A Phase 1b Study Evaluating RESTEN-MP in Subjects With Focal de Novo Stenosis
|The safety and scientific validity of this study is the responsibility of the study sponsor and investigators. Listing a study does not mean it has been evaluated by the U.S. Federal Government. Read our disclaimer for details.|
|ClinicalTrials.gov Identifier: NCT00244647|
Recruitment Status : Terminated
First Posted : October 27, 2005
Last Update Posted : April 10, 2008
The process of re-narrowing of a coronary artery following a revascularization procedure such as angioplasty, begins at the time of the procedure. Restenosis has long been considered a major problem for effective long-term interventional success. This often results in repeated procedures to deal with recurrent stenosis (or restenosis) of the original targeted vessel.
There is a substantial body of literature suggesting that local MYC protein production in the injured coronary artery is a major stimulus and potential cause of restenosis that appears after stent placement. This study is based upon the hypothesis that stopping MYC protein production in the vessel has will help reduce restenosis (vessel re-narrowing).
AVI BioPharma Inc., has utilized its proprietary antisense chemistry to design a drug that interferes with MYC production.
This study will evaluate the safety, pharmacokinetics and potential effectiveness of a single intravenous slow-push dose of RESTEN-MP at the time of stent placement to reduce in-stent restenosis following balloon angioplasty and stent placement. The post-dose follow-up period is up to six-months.
|Condition or disease||Intervention/treatment||Phase|
|Coronary Artery Disease Coronary Stent Restenosis||Drug: RESTEN-MP||Phase 1|
The process of restenosis following a revascularization procedure, begins at the time of percutaneous coronary intervention (PCI). Restenosis has long been seen a major impediment of effective long-term interventional cardiology, necessitating repeated procedures to deal with in situ recurrent stenosis of the original targeted vessel. The restenosis rates are between 30 to 50% of patients treated with balloon angioplasty and between 15 to 30% of patients treated with bare metal stents. There is currently high enthusiasm for drug-eluting stents already approved for the market and which have an overall restenosis rate of <3% as reported in published reports for most clinical trial patient populations. However, there are subsets of patients (e.g., diabetic patients and patients with diffuse small vessel disease) that have restenosis rates around 10% despite the use of drug-eluting stents. It is probably too early to conclude that the currently approved drug-eluting stents are a panacea to relieve coronary arterial obstruction due to atherosclerotic heart disease. In fact, with the increased usage of the current drug-eluting stents on the market, there are reports of problems such as late stent malposition, subacute and late thromboses, and aneurysm formations due to the vessel toxicity associated with this method of treatment. There remains a definite need for a simple, safe and durable solution to restenosis.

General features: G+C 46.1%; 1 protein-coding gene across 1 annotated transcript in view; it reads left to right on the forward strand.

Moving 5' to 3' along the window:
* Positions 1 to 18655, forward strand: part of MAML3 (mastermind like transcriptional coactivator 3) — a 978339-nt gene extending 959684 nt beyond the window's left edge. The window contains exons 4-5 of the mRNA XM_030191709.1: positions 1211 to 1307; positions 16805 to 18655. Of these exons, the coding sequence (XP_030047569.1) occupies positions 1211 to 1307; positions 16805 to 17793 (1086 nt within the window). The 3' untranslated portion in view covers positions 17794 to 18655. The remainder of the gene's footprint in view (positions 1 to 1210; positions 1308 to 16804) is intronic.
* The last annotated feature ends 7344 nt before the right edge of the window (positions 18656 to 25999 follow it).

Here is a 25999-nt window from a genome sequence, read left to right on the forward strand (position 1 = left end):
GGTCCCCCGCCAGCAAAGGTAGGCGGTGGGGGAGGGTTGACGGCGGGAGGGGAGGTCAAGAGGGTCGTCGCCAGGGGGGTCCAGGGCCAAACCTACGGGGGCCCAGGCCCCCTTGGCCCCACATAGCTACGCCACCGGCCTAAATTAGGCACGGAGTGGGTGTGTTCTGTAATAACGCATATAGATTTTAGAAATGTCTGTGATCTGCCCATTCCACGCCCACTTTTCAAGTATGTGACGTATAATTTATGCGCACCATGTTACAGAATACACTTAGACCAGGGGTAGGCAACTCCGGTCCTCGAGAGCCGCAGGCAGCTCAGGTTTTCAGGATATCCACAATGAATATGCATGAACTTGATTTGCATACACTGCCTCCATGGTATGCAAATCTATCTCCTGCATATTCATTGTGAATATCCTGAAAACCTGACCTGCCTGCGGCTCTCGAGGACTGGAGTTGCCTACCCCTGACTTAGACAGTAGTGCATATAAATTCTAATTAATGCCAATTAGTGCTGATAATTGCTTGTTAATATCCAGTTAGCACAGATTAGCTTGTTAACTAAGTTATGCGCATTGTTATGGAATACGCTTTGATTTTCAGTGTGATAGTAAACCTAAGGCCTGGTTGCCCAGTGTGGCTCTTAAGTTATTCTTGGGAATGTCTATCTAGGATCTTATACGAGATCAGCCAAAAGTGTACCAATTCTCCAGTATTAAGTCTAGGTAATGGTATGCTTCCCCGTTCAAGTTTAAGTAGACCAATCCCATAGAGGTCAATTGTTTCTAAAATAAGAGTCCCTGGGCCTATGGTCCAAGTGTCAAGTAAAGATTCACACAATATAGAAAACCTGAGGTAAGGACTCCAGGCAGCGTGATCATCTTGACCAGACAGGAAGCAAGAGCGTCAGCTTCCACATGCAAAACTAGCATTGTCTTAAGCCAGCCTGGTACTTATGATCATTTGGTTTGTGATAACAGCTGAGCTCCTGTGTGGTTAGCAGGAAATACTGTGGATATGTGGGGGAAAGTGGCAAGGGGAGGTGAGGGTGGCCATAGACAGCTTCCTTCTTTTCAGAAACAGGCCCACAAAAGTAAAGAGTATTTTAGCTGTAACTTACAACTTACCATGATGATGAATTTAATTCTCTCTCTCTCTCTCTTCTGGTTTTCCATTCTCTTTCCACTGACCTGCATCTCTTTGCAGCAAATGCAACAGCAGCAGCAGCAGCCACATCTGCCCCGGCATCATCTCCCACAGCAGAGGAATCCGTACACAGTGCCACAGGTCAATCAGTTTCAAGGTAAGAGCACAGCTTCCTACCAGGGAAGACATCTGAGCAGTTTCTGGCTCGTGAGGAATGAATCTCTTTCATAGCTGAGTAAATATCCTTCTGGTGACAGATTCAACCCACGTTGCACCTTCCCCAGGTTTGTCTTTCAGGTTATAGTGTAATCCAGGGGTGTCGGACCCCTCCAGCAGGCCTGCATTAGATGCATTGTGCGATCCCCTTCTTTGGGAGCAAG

The development of devices such as intravascular ultrasound has led to a greater understanding of restenosis mechanisms, especially after coronary artery stenting. It is presumed that the pathogenesis of coronary artery restenosis after a revascularization procedure entails two major processes. The first component (viz., recoil and remodeling) involves the mechanical collapse and constriction of the treated vessel; however, coronary stents provide luminal scaffolding that eliminates recoil and remodeling. The second component of coronary artery restenosis after a revascularization procedure is the endothelial response to injury. Whereas, the former focus in modulating the pathophysiological mechanisms involved in restenosis centered mainly on inhibition of platelet aggregation and function, current targets of pharmaceutical agents for this condition have shifted to inhibitors of the cell cycle, smooth muscle cell proliferation and migration, synthesis of extra-cellular matrix, and inflammatory mediators. Many different agents are currently being evaluated in pre-clinical and clinical studies.
AVI-4126, the active ingredient of RESTEN-MP, is a proprietary antisense drug designed to interfere with the ability of human <c-myc> gene to translate mRNA into MYC protein. Slow-push intravenous administration of RESTEN-MP in pharmacological doses in the restenosis porcine model prevented subsequent in-stent stenosis.
In addition to the standard safety assessments, assessments of the potential therapeutic value of RESTEN-MP as a neointimal hyperplasia inhibitor include late loss between the time of stent placement and 6 months thereafter.
|Study Type :||Interventional (Clinical Trial)|
|Estimated Enrollment :||40 participants|
|Intervention Model:||Single Group Assignment|
|Official Title:||A Phase 1b, Randomized, Single Blind Study Evaluating RESTEN-MP in Subjects With Focal de Novo Stenosis|
|Study Start Date :||August 2003|
- Safety of a single IV slow-push injection of RESTEN-MP administered at the time of Taxus Express™ placement and over a six month surveillance period.
- Pharmacokinetics of AVI-4126 when administered as RESTEN-MP.
- Evidence of efficacy, based on coronary angiography and IVUS criteria for neointimal hyperplasia and restenosis changes over a 6-month period.
To learn more about this study, you or your doctor may contact the study research staff using the contact information provided by the sponsor.
Please refer to this study by its ClinicalTrials.gov identifier (NCT number): NCT00244647
|Principal Investigator:||Thomas Porter, M.D.||University of Nebraska|